Lean Manufacturing Scenario and Role of Pervasive Computing in Indian SMEs

Lean Manufacturing Scenario and Role of Pervasive Computing in Indian SMEs

Deepak Tripathi (Quality Assurance, Ministry of Railways, India)
Copyright: © 2010 |Pages: 21
DOI: 10.4018/978-1-60566-996-0.ch004
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Abstract

Large scale firms have been adopting various management practices to remain competitive in today’s global economy. Lean manufacturing is one such initiative, which significantly improves performance in terms of cost, delivery, quality and flexibility. Although small and medium enterprises (SMEs) play a very significant role in overall manufacturing supply network, less is known about the extent to which lean is present in these firms. The present study investigates this issue by exploring the scenario of implementation of lean manufacturing in Indian SMEs. It also examines the constraints, which need to be addressed for real penetration of lean on a wider scale and the role information and communication technologies like pervasive computing play in successful implementation of this initiative. This aspect is considered important as no organization, whether big or small, can afford to neglect it in today’s business environment. The study reveals that although lean manufacturing is not implemented as a formal management initiative in SMEs, its elements could be traced with varying degrees in firms. However, a need is felt to improve upon various identified constraints, so that SMEs are able to implement it as formal system and reap maximum benefits. It is also experienced that IT solutions like pervasive computing help in improving lean manufacturing performance but Indian SMEs in general have not taken considerable initiatives in this direction.
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Introduction

Small and medium enterprises (SMEs) play a vital role in Indian economy as more than 50% of country’s GDP is contributed by them. SMEs are also the backbone of manufacturing sector as they form critical upstream supply network to the large-scale firms and OEMs. Like their counterparts in other regions of world, Indian SME are characterized with family based businesses with loose management structure, poor investments levels in new technologies and processes, lack of competent manpower, inadequate research and development facilities and constrained financial resources.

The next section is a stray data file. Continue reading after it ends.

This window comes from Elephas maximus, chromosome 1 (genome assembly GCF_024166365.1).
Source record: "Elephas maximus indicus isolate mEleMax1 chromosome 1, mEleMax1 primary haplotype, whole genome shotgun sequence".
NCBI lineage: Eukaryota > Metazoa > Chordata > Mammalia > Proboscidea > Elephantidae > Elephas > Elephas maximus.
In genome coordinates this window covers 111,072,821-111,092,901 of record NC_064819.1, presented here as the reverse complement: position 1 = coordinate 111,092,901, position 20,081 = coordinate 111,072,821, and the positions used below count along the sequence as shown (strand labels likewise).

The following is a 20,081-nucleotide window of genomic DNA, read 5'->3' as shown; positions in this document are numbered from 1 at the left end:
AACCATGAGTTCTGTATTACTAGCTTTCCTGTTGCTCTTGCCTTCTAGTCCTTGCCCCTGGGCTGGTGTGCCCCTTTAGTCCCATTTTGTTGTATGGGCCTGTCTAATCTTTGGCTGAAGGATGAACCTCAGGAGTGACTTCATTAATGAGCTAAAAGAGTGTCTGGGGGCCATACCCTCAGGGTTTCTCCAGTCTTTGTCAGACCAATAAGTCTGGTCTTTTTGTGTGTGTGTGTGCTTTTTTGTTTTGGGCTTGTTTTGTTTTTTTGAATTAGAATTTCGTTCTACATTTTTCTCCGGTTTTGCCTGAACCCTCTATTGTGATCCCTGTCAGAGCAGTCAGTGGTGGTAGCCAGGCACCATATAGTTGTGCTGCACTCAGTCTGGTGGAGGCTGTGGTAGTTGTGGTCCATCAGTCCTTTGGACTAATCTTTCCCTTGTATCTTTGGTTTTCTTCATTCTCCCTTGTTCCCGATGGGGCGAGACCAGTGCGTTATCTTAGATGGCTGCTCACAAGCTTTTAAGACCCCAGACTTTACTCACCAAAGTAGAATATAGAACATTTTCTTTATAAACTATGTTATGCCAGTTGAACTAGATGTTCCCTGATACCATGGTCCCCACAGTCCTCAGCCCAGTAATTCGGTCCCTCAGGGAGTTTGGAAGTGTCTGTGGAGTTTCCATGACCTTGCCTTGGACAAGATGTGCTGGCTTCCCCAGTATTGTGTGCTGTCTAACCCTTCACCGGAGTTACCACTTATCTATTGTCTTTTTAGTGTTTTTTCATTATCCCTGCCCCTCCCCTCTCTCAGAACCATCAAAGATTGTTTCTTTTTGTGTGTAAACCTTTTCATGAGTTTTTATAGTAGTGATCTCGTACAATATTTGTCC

These constraints in SMEs have caused them to lag behind large-scale firms in implementing improvement initiatives like Just in Time (JIT), Total Quality Management (TQM), Total Productive Maintenance (TPM) and lean manufacturing. Therefore, such management practices have not received any appreciable attention in SMEs globally (Gunasekaran, 2000). This is despite the importance of improving competencies in small and medium scale industry being emphasized by many experts. For example, need to focus on areas like quality, just in time manufacturing, problem solving and lean management was highlighted by Hall (2005). Lavinson (2002) also stressed upon the inevitability of lean manufacturing in SMEs to face global competition. However, limitations in terms of management style, manufacturing practices and level of expertise have been the major bottlenecks (Little & McKinna, 2005). Therefore, realizing the importance of SMEs for Indian manufacturing industry, this subject is considered to be of important nature.